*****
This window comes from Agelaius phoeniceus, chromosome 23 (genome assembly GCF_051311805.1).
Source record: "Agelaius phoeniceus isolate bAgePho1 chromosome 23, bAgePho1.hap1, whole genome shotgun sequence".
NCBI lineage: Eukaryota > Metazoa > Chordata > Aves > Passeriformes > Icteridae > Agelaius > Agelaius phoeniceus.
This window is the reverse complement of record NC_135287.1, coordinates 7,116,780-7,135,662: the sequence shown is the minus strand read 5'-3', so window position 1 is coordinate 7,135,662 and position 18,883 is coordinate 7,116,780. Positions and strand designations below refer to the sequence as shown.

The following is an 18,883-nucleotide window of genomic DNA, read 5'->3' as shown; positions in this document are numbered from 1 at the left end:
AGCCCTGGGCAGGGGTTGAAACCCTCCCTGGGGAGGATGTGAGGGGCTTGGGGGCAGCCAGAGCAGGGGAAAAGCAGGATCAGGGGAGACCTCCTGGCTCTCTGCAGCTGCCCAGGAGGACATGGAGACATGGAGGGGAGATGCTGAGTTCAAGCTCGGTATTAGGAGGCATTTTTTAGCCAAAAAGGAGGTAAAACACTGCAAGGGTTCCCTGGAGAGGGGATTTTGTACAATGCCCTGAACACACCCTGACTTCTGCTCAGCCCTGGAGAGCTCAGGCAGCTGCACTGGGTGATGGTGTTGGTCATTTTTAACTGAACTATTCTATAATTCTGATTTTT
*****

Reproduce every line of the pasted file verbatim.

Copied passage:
This window comes from Agelaius phoeniceus, chromosome 23 (genome assembly GCF_051311805.1).
Source record: "Agelaius phoeniceus isolate bAgePho1 chromosome 23, bAgePho1.hap1, whole genome shotgun sequence".
NCBI lineage: Eukaryota > Metazoa > Chordata > Aves > Passeriformes > Icteridae > Agelaius > Agelaius phoeniceus.
This window is the reverse complement of record NC_135287.1, coordinates 7,116,780-7,135,662: the sequence shown is the minus strand read 5'-3', so window position 1 is coordinate 7,135,662 and position 18,883 is coordinate 7,116,780. Positions and strand designations below refer to the sequence as shown.

The following is an 18,883-nucleotide window of genomic DNA, read 5'->3' as shown; positions in this document are numbered from 1 at the left end:
AGCCCTGGGCAGGGGTTGAAACCCTCCCTGGGGAGGATGTGAGGGGCTTGGGGGCAGCCAGAGCAGGGGAAAAGCAGGATCAGGGGAGACCTCCTGGCTCTCTGCAGCTGCCCAGGAGGACATGGAGACATGGAGGGGAGATGCTGAGTTCAAGCTCGGTATTAGGAGGCATTTTTTAGCCAAAAAGGAGGTAAAACACTGCAAGGGTTCCCTGGAGAGGGGATTTTGTACAATGCCCTGAACACACCCTGACTTCTGCTCAGCCCTGGAGAGCTCAGGCAGCTGCACTGGGTGATGGTGTTGGTCATTTTTAACTGAACTATTCTATAATTCTGATTTTT